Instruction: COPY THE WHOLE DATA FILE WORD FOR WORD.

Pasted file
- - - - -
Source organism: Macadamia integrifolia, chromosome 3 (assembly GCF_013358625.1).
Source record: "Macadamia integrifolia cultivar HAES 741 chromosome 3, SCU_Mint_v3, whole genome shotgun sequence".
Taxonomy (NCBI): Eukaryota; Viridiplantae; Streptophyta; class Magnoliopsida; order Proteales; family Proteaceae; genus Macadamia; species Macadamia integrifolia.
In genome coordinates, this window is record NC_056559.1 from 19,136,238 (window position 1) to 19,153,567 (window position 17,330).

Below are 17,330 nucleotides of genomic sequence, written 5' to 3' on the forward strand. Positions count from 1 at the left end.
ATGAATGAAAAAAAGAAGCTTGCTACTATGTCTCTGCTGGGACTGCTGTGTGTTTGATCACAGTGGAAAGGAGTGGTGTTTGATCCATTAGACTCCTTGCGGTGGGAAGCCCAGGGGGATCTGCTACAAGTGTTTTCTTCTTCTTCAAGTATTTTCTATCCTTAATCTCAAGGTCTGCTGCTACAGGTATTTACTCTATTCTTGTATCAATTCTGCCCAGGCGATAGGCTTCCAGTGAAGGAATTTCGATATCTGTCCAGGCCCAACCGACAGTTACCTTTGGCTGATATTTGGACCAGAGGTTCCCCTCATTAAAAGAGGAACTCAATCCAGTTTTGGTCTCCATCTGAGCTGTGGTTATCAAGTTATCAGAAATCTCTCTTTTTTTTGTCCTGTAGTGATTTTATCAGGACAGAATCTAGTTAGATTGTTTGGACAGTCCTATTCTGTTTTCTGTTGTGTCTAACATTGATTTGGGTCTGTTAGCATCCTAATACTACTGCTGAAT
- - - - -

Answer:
Source organism: Macadamia integrifolia, chromosome 3 (assembly GCF_013358625.1).
Source record: "Macadamia integrifolia cultivar HAES 741 chromosome 3, SCU_Mint_v3, whole genome shotgun sequence".
Taxonomy (NCBI): Eukaryota; Viridiplantae; Streptophyta; class Magnoliopsida; order Proteales; family Proteaceae; genus Macadamia; species Macadamia integrifolia.
In genome coordinates, this window is record NC_056559.1 from 19,136,238 (window position 1) to 19,153,567 (window position 17,330).

Below are 17,330 nucleotides of genomic sequence, written 5' to 3' on the forward strand. Positions count from 1 at the left end.
ATGAATGAAAAAAAGAAGCTTGCTACTATGTCTCTGCTGGGACTGCTGTGTGTTTGATCACAGTGGAAAGGAGTGGTGTTTGATCCATTAGACTCCTTGCGGTGGGAAGCCCAGGGGGATCTGCTACAAGTGTTTTCTTCTTCTTCAAGTATTTTCTATCCTTAATCTCAAGGTCTGCTGCTACAGGTATTTACTCTATTCTTGTATCAATTCTGCCCAGGCGATAGGCTTCCAGTGAAGGAATTTCGATATCTGTCCAGGCCCAACCGACAGTTACCTTTGGCTGATATTTGGACCAGAGGTTCCCCTCATTAAAAGAGGAACTCAATCCAGTTTTGGTCTCCATCTGAGCTGTGGTTATCAAGTTATCAGAAATCTCTCTTTTTTTTGTCCTGTAGTGATTTTATCAGGACAGAATCTAGTTAGATTGTTTGGACAGTCCTATTCTGTTTTCTGTTGTGTCTAACATTGATTTGGGTCTGTTAGCATCCTAATACTACTGCTGAAT